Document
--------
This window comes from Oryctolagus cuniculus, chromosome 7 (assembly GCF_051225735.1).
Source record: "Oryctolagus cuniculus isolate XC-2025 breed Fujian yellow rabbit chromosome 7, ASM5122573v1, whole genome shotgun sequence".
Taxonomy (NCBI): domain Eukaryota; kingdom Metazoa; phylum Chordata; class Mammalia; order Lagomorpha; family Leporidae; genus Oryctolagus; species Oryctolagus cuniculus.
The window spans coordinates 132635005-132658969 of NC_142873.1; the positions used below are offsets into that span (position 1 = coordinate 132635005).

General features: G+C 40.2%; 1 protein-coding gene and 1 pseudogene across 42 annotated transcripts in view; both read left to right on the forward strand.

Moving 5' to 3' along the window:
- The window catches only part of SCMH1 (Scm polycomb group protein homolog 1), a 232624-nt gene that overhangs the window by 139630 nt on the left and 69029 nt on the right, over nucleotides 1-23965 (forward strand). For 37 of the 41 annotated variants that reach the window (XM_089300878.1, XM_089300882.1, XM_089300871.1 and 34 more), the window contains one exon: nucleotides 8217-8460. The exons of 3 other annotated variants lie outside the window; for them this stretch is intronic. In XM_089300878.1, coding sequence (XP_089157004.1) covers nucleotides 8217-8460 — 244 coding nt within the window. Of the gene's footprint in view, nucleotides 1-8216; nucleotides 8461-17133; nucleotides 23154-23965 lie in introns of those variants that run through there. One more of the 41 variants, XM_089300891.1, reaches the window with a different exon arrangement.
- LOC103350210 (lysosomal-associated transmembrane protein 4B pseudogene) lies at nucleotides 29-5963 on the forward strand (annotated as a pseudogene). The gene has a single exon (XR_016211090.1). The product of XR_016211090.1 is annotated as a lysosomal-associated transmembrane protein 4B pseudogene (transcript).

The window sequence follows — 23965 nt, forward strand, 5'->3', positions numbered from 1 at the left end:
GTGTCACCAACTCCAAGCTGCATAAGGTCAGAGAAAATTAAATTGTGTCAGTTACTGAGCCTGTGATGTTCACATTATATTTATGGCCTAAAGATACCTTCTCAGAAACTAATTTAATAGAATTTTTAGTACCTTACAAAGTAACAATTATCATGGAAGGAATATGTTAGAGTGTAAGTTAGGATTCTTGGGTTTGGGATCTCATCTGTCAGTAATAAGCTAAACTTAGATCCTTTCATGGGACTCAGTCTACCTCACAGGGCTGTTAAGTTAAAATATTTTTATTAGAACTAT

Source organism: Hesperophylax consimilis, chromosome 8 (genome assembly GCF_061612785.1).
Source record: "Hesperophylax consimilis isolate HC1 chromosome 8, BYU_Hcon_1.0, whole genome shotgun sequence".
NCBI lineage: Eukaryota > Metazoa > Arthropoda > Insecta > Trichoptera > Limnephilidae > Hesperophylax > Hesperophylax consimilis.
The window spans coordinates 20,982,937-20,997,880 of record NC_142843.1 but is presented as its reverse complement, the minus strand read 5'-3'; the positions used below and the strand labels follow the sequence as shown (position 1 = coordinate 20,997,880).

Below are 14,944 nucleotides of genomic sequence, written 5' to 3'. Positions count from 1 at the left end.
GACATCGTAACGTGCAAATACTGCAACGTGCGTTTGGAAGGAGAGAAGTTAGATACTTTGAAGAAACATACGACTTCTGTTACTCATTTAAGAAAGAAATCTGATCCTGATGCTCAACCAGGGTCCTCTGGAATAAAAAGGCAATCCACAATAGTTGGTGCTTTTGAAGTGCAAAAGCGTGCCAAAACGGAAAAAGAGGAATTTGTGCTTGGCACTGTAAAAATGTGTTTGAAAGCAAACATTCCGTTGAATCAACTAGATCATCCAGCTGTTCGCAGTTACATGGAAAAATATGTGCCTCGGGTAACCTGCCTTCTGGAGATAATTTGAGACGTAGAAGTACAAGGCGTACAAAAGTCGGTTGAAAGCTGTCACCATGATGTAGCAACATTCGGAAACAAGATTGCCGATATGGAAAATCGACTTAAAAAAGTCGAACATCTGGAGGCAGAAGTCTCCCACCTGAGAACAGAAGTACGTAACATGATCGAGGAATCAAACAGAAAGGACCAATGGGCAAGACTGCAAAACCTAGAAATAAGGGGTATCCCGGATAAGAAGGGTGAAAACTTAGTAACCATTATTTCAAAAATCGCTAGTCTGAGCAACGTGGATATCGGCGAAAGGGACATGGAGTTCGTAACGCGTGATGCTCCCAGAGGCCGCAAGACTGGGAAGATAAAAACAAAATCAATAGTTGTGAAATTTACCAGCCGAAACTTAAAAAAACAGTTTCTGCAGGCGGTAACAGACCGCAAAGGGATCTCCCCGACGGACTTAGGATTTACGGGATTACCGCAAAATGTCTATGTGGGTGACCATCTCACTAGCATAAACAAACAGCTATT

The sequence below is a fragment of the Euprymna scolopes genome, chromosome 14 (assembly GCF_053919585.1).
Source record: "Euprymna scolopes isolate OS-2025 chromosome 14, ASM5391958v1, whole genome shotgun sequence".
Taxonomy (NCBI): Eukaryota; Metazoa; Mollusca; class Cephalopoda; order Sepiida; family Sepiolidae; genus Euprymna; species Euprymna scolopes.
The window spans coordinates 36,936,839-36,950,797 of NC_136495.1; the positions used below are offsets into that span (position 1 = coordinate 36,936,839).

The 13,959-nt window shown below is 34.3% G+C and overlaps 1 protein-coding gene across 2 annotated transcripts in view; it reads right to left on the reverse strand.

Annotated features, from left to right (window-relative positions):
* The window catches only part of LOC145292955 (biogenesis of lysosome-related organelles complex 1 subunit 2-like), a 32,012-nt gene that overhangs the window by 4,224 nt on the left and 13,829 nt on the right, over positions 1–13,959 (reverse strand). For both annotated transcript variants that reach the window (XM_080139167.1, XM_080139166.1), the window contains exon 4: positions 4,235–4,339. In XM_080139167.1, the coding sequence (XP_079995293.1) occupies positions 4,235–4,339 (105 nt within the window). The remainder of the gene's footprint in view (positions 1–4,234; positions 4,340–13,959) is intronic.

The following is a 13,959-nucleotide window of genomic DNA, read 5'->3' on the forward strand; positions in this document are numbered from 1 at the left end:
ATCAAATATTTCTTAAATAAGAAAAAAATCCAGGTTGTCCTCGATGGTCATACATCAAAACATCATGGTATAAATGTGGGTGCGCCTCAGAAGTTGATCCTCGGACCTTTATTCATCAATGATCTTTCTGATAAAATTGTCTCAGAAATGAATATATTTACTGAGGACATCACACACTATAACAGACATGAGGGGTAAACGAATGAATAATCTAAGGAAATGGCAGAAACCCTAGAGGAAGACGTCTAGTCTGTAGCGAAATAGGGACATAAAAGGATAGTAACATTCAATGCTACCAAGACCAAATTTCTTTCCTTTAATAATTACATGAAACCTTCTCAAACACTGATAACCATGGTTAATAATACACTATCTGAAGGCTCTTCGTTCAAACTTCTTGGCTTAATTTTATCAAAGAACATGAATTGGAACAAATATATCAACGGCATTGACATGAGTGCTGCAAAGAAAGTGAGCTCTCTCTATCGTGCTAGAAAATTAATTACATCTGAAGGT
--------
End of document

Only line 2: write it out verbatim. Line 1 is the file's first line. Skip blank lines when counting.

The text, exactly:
Source record: "Oryctolagus cuniculus isolate XC-2025 breed Fujian yellow rabbit chromosome 7, ASM5122573v1, whole genome shotgun sequence".